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4 running backs to fade in 2020 fantasy football

Fantasy football is back for 2020! We take a look at five running backs who you can fade in your fantasy drafts.

A detailed view of the hairstyle of Derrick Henry #22 of the Tennessee Titans during the 2020 NFL Pro Bowl at Camping World Stadium on January 26, 2020 in Orlando, Florida. Photo by Mark Brown/Getty Images

I label my players to fade as “fades” versus “busts,” because a bust connotes an awful season on the field, whereas. If a player is healthy and has some chance to see meaningful playing time, he has fantasy value. Does that mean I’ll draft that player? It all depends on where they go in the draft I am in at that moment. Average draft position is our best tool for predicting where a player will be drafted. When selecting sleepers and busts and breakouts and the like, we must do it within the ADP landscape.

Running back fades are going to be more about projected workload more than about ability. A good back can be more efficient on fewer touches, but for the most part, running backs who get touches will turn those into fantasy points.

Derrick Henry, Titans

Update August 27: Henry is looking to add a wrinkle to his game, and Ryan Tannehill says he’s catching the ball with more confidence. Henry could be more appealing if he’s no longer a one-dimensional back, but he’ll need to get a reasonable number of targets.

Henry is currently going off the board as the No. 6 running back, which is paying up for his 2019 results. He is a great running back without a doubt, but without many receptions. I can’t draft him at the top of his possible results. In standard leagues, it makes more sense, but even there, the chance of him losing snaps in the fourth quarter due to his poor receiving, hurts his upside in PPR as well.

Todd Gurley, Falcons

Update August 27: Falcons offensive coordinator Dirk Koetter expects Gurley to get 15-25 touches per game in 2020. He averaged a career-low 17 touches per game in his final year with the Rams. Don’t expect him to bounce back if he’s closer to the floor Koetter set.

Update Aug 18: ESPN’s Vaughn McClure noted that Gurley walked with a noticeable limp during the acclimation period. His workload will be limited in camp, and he’s said that he’s open to opting out for the season if the league doesn’t find a safe way to deal with the Covid-19 pandemic. Drafting Gurley will come with plenty of risk.

Gurley ended up getting some touchdown luck last season, as he had 14 total TDs despite a down season due to his knee problems. He’s now had back-to-back seasons where he’s been limited due to his knee and last season he averaged a poor 3.8 yards per carry and 6.7 yards per reception. He’s damaged and there’s no reason to invest in a running back with chronic knee trouble.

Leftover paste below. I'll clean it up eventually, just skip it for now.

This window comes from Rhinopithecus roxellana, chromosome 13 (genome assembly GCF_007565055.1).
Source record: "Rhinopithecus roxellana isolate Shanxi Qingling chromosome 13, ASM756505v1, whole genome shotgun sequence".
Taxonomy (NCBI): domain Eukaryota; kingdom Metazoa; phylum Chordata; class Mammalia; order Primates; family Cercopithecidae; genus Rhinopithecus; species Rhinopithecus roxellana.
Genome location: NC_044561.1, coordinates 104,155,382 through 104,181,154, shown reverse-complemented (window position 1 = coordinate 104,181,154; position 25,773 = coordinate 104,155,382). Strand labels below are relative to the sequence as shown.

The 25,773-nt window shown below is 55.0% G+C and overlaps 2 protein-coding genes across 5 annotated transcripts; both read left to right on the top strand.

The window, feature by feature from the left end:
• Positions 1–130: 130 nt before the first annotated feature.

David Johnson, Texans

Update August 27: Houston has discussed playing David Johnson and Duke Johnson at the same time to confuse defenses. This could lower David’s ceiling but raise Duke’s floor, depending on the frequency.

Update Aug 18: Bill O’Brien views Johnson as a three-down back. That bodes well for a player with his versatility, but we’ll have to see if Johnson really gets the bulk of the snaps.

Sometimes when a player shows us he is done, we should take notice. Johnson was a beast his sophomore season, but also had 293 carries and 80 receptions and a hard to repeat 20 touchdowns. Even in that huge season, he averaged an average 4.2 yards per carry. Then it was downhill from there due to injuries. In his next three seasons, he rushed 363 times for 1,308 yards for a 3.6 yards per carry average. He still put up good efficiency numbers as a receiver, but Bill O’Brien hasn’t thrown the ball to his backs much despite having a strong receiver in Duke Johnson. I’ll take a flier on Duke instead.

J.K. Dobbins, Ravens

Update September 4: Dobbins is gaining traction, and John Harbaugh has sad the rookie running back should have a “significant” role in Baltimore’s offense. Whether he’ll be more of a one-two punch combination than a backup remains to be seen, but his ceiling should be higher than most second options.

Update August 27: Dobbins has secured a role for himself in Week 1. He’s still behind Ingram on the depth chart and will forfeit some touches to Edwards. He should get a chance to earn a more prominent role moving forward.

Update Aug 18: Dobbins has come forward to say he plans on competing for a starting job. While he might not get there in Week 1 with Ingram in front of him, his skill set could make him electric should the RB1 go down with an injury.

Dobbins is one of my favorite dynasty players, but the Ravens are going to be a tough backfield to navigate this season. Mark Ingram will start the season as the lead back, Justice Hill should see more work in passing downs and Gus Edwards in there to mix in between the tackles. Add in Lamar Jackson as a rusher who will take away carries and goal line looks, and there isn’t much room for Dobbins to live up to his Top 100 ADP.